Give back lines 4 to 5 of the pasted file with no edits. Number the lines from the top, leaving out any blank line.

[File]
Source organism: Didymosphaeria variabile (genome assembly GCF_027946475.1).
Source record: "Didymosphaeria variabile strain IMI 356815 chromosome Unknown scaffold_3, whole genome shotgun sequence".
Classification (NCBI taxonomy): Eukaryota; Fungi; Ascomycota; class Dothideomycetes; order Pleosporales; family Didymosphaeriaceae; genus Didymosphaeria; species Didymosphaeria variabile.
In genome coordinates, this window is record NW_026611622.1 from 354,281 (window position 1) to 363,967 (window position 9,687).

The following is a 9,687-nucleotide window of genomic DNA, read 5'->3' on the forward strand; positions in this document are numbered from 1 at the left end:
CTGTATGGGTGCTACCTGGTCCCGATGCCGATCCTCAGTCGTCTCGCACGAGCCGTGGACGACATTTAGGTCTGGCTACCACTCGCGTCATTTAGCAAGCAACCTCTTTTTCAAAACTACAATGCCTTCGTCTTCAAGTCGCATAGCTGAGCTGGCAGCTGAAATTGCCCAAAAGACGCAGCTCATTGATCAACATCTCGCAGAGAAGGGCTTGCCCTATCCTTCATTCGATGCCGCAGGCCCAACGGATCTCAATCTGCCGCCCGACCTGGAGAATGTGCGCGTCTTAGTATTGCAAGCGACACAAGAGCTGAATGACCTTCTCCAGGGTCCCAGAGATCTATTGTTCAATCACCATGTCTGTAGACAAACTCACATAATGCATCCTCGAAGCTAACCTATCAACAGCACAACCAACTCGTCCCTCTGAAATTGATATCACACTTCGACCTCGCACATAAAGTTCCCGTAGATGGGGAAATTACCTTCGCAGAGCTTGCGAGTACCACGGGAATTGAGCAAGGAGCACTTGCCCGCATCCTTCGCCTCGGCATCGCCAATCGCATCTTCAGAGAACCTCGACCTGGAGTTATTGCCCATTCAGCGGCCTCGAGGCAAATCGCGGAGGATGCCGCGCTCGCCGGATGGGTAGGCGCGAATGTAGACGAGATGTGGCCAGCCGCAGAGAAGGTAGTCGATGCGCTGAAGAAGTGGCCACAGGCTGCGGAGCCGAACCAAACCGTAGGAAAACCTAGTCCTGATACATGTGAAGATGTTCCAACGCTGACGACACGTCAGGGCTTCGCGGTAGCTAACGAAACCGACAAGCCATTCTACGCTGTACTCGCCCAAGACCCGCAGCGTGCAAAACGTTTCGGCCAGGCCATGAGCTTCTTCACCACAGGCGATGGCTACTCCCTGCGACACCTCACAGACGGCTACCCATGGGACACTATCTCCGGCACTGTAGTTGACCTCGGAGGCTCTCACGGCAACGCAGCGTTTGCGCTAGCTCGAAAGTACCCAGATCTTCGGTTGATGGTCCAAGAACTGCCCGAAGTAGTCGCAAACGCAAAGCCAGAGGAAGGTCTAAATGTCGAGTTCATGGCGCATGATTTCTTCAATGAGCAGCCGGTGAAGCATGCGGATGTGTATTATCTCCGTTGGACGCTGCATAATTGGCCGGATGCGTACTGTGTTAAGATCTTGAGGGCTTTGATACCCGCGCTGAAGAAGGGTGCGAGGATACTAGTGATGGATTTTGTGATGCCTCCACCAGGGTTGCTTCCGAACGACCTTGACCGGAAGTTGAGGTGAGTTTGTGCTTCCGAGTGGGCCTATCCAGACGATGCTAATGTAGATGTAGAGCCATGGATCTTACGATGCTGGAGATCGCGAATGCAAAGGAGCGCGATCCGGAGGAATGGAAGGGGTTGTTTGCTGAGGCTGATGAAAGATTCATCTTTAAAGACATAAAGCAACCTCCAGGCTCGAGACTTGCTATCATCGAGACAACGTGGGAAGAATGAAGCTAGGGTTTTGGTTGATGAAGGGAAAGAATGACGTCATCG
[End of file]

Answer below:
In genome coordinates, this window is record NW_026611622.1 from 354,281 (window position 1) to 363,967 (window position 9,687).

The following is a 9,687-nucleotide window of genomic DNA, read 5'->3' on the forward strand; positions in this document are numbered from 1 at the left end: